The most searched-for freelance roles for 2023
To predict which freelance professions could be most in-demand for 2023, we’ve analysed Google search data to map out the leading terms in the last calendar year.
Up from second place in last year’s analysis, ‘freelance writer’ was the most searched term by the end of 2022. ‘Freelance copywriter’ also takes second place.
So, what are the other popular freelance niches in 2023?
Google search volumes for selected freelance professions, January to December 2022
From 2016 to 2022, our analysis showed ‘freelance copywriter’ recorded the highest increase of any freelance-related term. In 2023, this profession held three places in the top 10.
The wider figures confirm creative jobs are igniting search interest. ‘Freelance accountant’ is the only profession from outside the creative sectors that makes the top five – up from position seven when we crunched the numbers in 2022.
Interest in freelance accounting continues the upward trend we observed last year.
Search interest in social media freelancing has also skyrocketed. There were just 210 searches for this term in February 2018. But with more people than ever searching for social media freelancing in 2023, it seems this decidedly 21st century role has cemented its place in the freelance market.
So, except for accounting, freelancing in 2023 is dominated by creative and digital pursuits. This could suggest an emerging divide between traditional professions, which still work under a standard employment model, and creative fields where there’s more demand for independence.
Changing demand in response to economic pressures and working preferences could shift the dial further in 2023.
The importance of freelancing to the UK economy
Freelancing means many things to the people who make their living independently – plenty of freedom, a dash of responsibility and the opportunity to shape your own income. Some self-employed people work full time, while others are employed elsewhere and use freelancing to pursue a side project.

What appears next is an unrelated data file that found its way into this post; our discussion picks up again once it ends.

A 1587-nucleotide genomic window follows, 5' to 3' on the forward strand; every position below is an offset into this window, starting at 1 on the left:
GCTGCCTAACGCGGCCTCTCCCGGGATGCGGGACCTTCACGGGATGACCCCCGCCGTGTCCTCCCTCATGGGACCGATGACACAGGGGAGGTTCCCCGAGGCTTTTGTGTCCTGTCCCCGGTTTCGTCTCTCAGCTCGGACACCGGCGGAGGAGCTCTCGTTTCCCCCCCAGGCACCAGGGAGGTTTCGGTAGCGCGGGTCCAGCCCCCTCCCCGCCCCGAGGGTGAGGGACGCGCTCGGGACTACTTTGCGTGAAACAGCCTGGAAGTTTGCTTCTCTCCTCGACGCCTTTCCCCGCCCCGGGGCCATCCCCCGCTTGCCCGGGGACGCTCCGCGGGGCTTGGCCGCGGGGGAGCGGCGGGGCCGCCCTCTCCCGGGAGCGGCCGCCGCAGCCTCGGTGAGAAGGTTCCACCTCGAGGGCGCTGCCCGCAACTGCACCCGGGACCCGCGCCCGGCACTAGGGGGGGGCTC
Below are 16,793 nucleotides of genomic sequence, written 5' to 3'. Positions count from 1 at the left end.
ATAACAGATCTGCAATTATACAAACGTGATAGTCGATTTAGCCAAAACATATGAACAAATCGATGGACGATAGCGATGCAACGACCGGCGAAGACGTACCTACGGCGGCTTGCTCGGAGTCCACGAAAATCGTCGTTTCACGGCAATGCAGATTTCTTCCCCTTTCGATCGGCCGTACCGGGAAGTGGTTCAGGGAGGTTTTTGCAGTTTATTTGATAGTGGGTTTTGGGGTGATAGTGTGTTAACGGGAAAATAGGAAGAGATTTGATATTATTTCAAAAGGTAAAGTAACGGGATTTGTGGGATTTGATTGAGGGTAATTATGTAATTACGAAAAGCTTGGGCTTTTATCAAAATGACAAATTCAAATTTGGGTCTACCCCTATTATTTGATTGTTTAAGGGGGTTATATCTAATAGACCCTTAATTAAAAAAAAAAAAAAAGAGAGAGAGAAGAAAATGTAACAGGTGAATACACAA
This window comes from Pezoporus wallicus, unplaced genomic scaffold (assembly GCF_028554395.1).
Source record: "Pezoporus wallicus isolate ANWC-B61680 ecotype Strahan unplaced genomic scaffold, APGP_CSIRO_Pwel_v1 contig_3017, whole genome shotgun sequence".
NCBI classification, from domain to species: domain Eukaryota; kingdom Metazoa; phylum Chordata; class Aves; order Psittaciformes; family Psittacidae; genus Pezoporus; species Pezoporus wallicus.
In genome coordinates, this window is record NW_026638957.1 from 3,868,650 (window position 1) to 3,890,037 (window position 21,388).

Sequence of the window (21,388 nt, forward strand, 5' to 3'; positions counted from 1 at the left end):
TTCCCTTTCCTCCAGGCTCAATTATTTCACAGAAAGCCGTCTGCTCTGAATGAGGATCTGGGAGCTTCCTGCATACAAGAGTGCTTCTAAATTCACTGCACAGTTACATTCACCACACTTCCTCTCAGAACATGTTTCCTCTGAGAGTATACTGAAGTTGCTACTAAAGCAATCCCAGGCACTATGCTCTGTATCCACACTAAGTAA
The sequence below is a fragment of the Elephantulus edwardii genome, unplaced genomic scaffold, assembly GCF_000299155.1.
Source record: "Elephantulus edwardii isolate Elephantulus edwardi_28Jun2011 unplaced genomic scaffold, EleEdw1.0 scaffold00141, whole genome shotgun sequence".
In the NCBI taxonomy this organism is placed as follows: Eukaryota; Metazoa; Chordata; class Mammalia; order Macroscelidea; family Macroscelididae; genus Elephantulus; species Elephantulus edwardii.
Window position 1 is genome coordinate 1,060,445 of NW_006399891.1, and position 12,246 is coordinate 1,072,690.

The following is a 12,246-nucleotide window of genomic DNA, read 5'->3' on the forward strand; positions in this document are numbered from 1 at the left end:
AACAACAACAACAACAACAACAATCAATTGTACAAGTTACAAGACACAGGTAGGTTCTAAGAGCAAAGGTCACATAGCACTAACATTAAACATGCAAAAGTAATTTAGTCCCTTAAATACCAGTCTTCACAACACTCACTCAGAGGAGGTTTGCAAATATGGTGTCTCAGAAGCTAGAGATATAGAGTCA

It’s a popular way to work and do business. According to the Office for National Statistics, there were around 4.3 million (external link) self-employed jobs in the UK as of December 2022.
Since 2020, the number of freelancers in the UK has remained relatively steady, even as the labour market has seen big shifts. Even the surge in employment vacancies in 2022 didn’t win back solo professionals in huge numbers, according to the figures.
2023 brings a fresh perspective to the world of work. Due to the cost of living crisis, as many as 47% of us could be looking for an income-boosting side project alongside their main job. What’s more, traditional employment vacancies were down to 1.1m as of December 2022 (external link). Despite the uncertainty for existing freelancers, these side hustles could become more permanent for some.
Back in 2020, we reported that one in four Brits said they had a side hustle. Professor Bernd Vogel, the founding director of Henley Centre for Leadership, predicts side-project freelancing could double by 2030 (external link).
All this activity isn’t just a sign of entrepreneurial spirit – it’s also economically valuable.
According to a white paper by Henley Business School, side hustles generate £72 billion for the UK economy (external link). To put it another way, that’s roughly 3.6% of yearly GDP.
In 2023 and beyond, more people might reap the rewards of solo professionalism.
Opportunities and risks for freelance professionals
Freelancing can bring plenty of opportunity for flexibility, plus the chance to carve out your own path. Upskilling in emerging professions can give some freelancers an edge – for instance, by getting up to speed with the latest software knowledge.
On the flipside, many freelancers may follow their heart. For professionals caught in the daily race, freelancing can be a low-commitment way to try out creative projects. Some eventually turn their passion into a full-time business.
The level of risk and benefit can change as economic factors shift. The Association of Independent Professionals and the Self-Employed (IPSE) found freelancers’ confidence in the UK economy (external link) took a hit between the first and second quarters of 2022. Day rates and costs (external link) struggled to keep pace in the third quarter – but as global economic prospects improve (external link), many freelancers could find they’re still able to enjoy the benefits of independent work into 2024.
Changes to IR35 in April 2021, in the end, didn’t come – a blow to many freelancers. The IPSE remains hopeful that further changes could be announced by April 2023 (external link), which could bring a welcome boost to freelancer confidence.
The government’s website (external link) also has useful resources.
Despite the freedoms, freelancers also take ultimate responsibility for the impacts of their work. This means many freelance professionals may need to weigh up their insurance requirements to guard against potential risks such as client complaints, accidents and court cases.
At Hiscox, we want to help your small business thrive. Our blog has many articles you may find relevant and useful as your business grows. But these articles aren’t professional advice. So, to find out more on a subject we cover here, please seek professional assistance.